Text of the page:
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Facebook has apologized to drag queens, and gone onto clarify its real name policy after it caused uproar. At the start of the week, hundreds of drag queens found that their profiles on the social media site were deleted because they refused to use their real names. According to the professionals, they believed their privacy was being violated, and argued that using a real name is not safe for all.
Protest rallies were being formed as people decided to fight back at the seemingly draconian policy. All they wanted was to be themselves on Facebook, and that mean using their drag queen personas.
According to the real name policy, personas are not allowed for the personal profiles. These are for personal use only, and should include the personal name that is found on a credit card or driving license. There is an option to add an alternative name.
However, the drag queens wanted to use their stage name as their real name. Their argument is that this is stages names are the ones they are known by, even if they are not on their credit cards. Product chief of the company, Christopher Cox, seems to agree with the drag queens. He clarified Facebook’s real name policy after the uproar, stating that the names would be those that people go by in real life. For the drag queens, that means their stage names.
That has been a welcomed statement for many. Sister Roma, one of the drag queens arranging the protest, is happy with the announcement. She has decided that the protest will now be a victory rally, and encourages people to still attend. Lil Miss Hot Mess, another drag queen, will only be happy when her profile name is changed back to her stage name.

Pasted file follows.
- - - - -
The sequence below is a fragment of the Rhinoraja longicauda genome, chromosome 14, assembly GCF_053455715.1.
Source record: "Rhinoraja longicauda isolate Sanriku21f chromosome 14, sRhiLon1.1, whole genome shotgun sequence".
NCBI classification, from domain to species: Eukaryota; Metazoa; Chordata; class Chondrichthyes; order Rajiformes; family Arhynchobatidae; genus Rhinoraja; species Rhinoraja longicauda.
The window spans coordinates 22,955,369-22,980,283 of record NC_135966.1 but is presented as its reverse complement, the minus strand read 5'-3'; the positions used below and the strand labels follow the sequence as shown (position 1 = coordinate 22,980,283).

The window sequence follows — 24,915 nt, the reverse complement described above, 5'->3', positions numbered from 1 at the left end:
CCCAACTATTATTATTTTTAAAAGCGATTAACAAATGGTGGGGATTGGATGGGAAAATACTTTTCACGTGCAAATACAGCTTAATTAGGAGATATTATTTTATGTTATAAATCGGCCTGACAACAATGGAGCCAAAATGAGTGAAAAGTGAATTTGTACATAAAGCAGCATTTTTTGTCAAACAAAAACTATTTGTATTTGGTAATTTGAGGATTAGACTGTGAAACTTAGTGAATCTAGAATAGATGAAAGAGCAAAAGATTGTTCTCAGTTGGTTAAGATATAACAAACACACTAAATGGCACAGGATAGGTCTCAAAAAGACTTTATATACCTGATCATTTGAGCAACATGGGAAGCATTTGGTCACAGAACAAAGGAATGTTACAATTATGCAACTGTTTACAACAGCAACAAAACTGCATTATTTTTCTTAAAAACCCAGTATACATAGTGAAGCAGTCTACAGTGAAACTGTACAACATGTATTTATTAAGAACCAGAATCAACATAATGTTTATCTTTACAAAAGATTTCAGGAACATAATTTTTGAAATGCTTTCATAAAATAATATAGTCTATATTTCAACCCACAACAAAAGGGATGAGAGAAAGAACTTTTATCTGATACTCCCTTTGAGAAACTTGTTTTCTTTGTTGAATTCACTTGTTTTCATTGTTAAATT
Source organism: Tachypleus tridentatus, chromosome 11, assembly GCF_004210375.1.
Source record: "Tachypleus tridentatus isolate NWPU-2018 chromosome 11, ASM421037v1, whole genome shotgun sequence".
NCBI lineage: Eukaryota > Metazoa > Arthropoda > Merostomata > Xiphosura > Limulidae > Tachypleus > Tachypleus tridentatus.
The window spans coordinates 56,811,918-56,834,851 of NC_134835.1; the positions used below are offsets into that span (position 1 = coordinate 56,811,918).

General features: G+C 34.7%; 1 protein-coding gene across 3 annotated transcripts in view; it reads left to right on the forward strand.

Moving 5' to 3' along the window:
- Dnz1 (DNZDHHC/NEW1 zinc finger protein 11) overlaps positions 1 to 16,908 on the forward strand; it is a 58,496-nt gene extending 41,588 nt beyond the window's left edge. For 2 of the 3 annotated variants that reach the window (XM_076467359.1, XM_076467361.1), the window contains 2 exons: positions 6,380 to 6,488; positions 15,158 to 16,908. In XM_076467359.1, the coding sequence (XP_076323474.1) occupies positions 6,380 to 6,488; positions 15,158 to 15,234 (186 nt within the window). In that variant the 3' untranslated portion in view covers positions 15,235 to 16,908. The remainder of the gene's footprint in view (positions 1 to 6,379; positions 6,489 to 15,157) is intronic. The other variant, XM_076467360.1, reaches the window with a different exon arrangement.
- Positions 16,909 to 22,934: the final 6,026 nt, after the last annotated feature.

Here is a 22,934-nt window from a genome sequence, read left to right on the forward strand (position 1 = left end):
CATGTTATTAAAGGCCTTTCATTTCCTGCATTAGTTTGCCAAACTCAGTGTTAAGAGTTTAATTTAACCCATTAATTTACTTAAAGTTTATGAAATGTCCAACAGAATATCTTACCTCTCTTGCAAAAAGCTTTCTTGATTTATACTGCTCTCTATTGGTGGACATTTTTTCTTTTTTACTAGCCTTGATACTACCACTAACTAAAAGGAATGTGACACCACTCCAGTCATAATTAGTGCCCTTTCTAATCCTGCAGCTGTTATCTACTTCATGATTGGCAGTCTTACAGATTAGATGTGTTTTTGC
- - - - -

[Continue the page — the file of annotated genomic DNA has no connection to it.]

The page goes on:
Facebook has focused a lot more on personal, legitimate profiles over recent months. Its advertising counts on that. Its latest advertising is called “people-based,” and will use the real identities for targeted marketing. This type of advertising relies on the personal data shared, and that means real details need to be shared.
However, the social media giant claims that the real identities are required to prevent anonymity on the site. There has been a lot of cyber bullying in the news lately, and it seems it wants to protect its users from that. There are also a number of duplicate accounts created for spam, and the site is working on closing them down to protect the genuine users.
The problem is that this is getting in the way of the right to privacy. Human-right advocates believe that people should have the right to create a profile in the names they choose. This is especially the case when it comes to drag queens and those who need to keep their identity secret for their own safety reasons. Forcing people to put their real names up is just making people turn to different social media platforms, or is putting their lives at risk.
While the social media site has apologized, nothing has really changed. All Facebook did was clarify its real name policy after the uproar, and allowed the drag queens to use their stage names for now.
Opinion by Alexandria Ingham